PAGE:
This was Mr Cecco's first offering, although it probably surpasses most people's 109th. It originally appeared and gasps of disbelief and thuds of astonished reviewers hitting bar floorborards, but underneath the fab graphics and apocalyptic explosions Exolon is really fairly tedious. There, now I've said it. All the game involves is walking through each of 125 or so slightly different screens and shooting things. Vitorc, the guy you control, can also dress up in an exoskeleton suit which reduces his manoeuvrability but protects him from the majority of alien forces. He also has the delightful ability to release missiles from a launcher on his back. These streak off towards their targets, which then evaporate in the usual puff of smoke. It's definitely worth having as part of the compilation, but whether you'll still be playing it after you've discovered the cheat and plodded through all the screens is another matter altogether.
This is the other Gargoyle number in the bunch, and while not exactly bad it's probably the most lacklustre of them all. It's an attempt to bring the scrolling shooter to the Speccy in full colour - something it achieves very well. The amount of colour scrolling all over the place is most impressive, although if you look closely you can see the giveaway black outlines and character-by-character movement. It's this chunky movement, I think, that ruins the illusion of arcadyness. It does mean, however, that everything can bomb around the screen with alarming speed making the game extremely tricky to get to grips with. The plus points are that the graphics are truly superb and Andy says, "I really, really love those noises..." I think (and hope) that he was referring to the game.
Another Hewson original, from its pet programmer Raffaele. Quite a handy person to have around, and this is his tastiest program to date (that I've played anyway). The screen positively seethes with colour. Debris flies in all directions. Sprites appear, launch things at you and then disappear, hopefully in a disintegrating mass of flashing pixels. There are piles of add-ons to collect which slowly transform your ship from merely being a devastatingly powerful killing machine which not only obliterates anything that strays into its path but also wastes its family, close friends and pets, to being a craft possessing such awesome powers of destruction that your joints start to leak sinovial fluid if you so much as look at it. In amongst all this excessive violence there's also an excellent game with some beautifully designed screens. I still haven't found a way to get past the second one without losing a life but then I'm probably quite stupid.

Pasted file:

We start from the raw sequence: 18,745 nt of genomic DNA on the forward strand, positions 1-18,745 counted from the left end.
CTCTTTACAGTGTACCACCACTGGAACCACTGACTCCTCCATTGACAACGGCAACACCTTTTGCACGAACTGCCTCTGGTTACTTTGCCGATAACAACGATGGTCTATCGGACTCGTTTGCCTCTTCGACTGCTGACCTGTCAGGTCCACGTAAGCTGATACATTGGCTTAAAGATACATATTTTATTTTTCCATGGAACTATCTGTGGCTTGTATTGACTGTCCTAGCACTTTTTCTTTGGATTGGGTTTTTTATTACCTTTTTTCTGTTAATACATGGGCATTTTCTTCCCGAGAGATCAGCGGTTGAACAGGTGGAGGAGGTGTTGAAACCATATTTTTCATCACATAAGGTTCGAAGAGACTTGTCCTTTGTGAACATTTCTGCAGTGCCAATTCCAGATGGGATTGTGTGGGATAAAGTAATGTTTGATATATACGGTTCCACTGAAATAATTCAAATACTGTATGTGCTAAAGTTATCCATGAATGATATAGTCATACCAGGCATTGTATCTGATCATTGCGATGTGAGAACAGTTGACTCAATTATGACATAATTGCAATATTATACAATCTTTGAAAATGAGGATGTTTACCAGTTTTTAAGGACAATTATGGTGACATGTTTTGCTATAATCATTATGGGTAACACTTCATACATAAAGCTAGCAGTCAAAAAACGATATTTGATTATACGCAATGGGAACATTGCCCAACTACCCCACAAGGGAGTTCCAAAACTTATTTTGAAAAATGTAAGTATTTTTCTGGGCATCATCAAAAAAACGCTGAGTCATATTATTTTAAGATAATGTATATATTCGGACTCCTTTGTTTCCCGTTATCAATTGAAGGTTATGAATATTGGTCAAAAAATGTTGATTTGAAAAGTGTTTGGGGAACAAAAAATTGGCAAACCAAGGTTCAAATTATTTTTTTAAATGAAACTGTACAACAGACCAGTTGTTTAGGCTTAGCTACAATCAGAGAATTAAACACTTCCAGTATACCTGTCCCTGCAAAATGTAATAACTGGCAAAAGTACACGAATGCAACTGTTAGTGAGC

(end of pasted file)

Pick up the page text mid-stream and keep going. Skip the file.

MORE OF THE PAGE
Phew, at an average of about 78' each, and all six for £12.99, that works out at, eeerm, pretty good value really. There isn't a single rubbishy one among them, and they should keep you out of range of the festivities at least until the New Year. So long as there's still some of that turkey left when you've finished your waggling you'll probably end up sending Hewson a thank-you letter too.
One of the best compilations floating around. Requires little in the way of brainpower, but on Boxing Day that's probably just as well.